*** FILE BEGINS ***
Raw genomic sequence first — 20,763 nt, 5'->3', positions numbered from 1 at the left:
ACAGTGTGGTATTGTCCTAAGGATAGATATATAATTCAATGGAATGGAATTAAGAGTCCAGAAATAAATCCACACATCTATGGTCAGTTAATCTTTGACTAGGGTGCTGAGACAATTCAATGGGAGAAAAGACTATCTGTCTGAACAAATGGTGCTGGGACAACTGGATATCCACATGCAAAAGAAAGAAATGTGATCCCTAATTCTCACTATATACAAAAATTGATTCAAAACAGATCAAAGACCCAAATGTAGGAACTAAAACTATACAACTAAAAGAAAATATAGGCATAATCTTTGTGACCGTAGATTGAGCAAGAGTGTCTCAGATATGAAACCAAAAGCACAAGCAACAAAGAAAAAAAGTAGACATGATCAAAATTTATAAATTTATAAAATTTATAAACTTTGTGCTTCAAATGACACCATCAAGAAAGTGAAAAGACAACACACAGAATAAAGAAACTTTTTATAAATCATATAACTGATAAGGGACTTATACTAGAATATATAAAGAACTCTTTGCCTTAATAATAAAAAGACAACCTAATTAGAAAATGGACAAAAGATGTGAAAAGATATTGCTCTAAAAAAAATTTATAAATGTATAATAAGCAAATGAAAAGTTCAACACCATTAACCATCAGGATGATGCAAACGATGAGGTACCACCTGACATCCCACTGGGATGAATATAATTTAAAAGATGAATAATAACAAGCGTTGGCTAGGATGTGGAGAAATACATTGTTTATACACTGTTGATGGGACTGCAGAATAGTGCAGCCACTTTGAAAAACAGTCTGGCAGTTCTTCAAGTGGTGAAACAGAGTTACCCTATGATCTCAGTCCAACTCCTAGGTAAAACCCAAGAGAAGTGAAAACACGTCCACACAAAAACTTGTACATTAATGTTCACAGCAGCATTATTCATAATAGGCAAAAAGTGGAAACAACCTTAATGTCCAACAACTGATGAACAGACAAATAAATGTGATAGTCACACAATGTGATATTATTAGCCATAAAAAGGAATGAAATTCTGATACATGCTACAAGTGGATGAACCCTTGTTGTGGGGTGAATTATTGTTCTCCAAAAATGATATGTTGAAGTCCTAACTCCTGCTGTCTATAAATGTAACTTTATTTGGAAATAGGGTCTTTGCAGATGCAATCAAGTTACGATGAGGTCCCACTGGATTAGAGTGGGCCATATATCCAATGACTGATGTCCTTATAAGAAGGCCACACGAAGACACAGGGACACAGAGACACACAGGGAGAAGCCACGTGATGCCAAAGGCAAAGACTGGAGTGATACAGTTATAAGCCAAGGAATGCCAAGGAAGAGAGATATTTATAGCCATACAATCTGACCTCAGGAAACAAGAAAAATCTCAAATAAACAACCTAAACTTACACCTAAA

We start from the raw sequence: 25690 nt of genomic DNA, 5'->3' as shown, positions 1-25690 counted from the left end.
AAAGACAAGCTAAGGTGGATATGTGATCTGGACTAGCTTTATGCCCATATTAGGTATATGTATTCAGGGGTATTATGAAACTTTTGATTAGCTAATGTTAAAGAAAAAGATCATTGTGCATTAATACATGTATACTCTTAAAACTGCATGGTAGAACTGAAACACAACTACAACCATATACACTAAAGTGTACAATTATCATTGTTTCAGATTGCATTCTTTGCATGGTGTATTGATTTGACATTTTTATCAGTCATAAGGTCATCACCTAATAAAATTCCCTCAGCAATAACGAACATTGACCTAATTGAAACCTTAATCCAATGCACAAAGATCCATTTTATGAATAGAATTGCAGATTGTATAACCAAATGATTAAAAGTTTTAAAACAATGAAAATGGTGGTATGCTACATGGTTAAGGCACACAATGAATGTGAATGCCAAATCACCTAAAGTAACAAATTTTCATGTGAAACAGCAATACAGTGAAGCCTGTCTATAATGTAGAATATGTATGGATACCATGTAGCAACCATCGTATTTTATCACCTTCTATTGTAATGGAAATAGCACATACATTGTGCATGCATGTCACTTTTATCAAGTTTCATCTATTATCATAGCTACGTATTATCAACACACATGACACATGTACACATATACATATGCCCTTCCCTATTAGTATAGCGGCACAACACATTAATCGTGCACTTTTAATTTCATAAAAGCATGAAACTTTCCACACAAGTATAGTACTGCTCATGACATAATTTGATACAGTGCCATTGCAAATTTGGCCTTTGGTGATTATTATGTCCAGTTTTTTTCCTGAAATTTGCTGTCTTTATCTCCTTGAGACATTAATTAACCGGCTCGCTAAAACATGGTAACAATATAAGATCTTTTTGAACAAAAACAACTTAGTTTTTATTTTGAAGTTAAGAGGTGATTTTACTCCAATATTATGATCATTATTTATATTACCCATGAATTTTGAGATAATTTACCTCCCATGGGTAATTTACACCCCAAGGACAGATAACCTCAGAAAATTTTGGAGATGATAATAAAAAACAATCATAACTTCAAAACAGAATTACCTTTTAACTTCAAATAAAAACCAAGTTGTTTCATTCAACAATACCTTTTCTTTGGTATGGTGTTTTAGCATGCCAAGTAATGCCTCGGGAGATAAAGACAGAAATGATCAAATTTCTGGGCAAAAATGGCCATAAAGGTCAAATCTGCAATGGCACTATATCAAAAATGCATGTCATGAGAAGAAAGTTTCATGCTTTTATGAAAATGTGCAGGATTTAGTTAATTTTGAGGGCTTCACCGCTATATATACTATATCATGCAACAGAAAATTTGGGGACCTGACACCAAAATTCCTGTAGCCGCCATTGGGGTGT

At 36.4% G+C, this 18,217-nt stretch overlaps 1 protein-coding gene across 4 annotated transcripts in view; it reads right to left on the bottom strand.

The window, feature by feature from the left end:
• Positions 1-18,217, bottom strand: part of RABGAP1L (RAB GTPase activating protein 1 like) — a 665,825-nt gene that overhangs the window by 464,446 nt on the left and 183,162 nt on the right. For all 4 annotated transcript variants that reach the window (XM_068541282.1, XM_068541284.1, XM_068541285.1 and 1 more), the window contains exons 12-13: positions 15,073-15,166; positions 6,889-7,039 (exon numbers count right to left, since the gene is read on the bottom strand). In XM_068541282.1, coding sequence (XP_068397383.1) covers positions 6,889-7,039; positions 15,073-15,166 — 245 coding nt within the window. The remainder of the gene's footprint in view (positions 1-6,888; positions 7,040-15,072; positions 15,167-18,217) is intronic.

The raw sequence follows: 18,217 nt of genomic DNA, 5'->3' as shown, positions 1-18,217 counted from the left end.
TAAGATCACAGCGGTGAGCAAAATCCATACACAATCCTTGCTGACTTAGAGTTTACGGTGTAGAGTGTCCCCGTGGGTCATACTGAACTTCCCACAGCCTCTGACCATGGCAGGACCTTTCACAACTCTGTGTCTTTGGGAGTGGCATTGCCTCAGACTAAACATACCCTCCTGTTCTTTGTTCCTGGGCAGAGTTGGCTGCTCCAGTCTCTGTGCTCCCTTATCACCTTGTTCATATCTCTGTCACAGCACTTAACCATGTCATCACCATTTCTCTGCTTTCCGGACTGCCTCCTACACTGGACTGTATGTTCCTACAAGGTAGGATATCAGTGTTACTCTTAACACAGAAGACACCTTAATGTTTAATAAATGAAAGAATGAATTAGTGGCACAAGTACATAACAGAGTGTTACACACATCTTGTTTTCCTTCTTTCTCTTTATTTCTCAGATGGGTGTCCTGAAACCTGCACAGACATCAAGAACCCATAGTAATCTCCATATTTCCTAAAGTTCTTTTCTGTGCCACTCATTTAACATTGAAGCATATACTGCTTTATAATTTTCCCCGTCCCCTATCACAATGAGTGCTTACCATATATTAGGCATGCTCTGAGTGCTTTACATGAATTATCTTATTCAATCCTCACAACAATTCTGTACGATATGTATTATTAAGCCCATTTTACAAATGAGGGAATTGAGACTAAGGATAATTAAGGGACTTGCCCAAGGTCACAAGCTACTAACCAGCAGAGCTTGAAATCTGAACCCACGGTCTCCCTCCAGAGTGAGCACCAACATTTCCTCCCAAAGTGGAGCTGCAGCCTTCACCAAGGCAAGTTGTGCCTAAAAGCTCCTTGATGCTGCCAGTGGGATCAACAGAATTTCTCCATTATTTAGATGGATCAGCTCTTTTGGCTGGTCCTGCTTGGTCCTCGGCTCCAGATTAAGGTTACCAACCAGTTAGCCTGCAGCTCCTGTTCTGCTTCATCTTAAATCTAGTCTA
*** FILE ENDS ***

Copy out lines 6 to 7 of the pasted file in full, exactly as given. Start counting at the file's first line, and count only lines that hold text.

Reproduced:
The window, feature by feature from the left end:
• Positions 1-18,217, bottom strand: part of RABGAP1L (RAB GTPase activating protein 1 like) — a 665,825-nt gene that overhangs the window by 464,446 nt on the left and 183,162 nt on the right. For all 4 annotated transcript variants that reach the window (XM_068541282.1, XM_068541284.1, XM_068541285.1 and 1 more), the window contains exons 12-13: positions 15,073-15,166; positions 6,889-7,039 (exon numbers count right to left, since the gene is read on the bottom strand). In XM_068541282.1, coding sequence (XP_068397383.1) covers positions 6,889-7,039; positions 15,073-15,166 — 245 coding nt within the window. The remainder of the gene's footprint in view (positions 1-6,888; positions 7,040-15,072; positions 15,167-18,217) is intronic.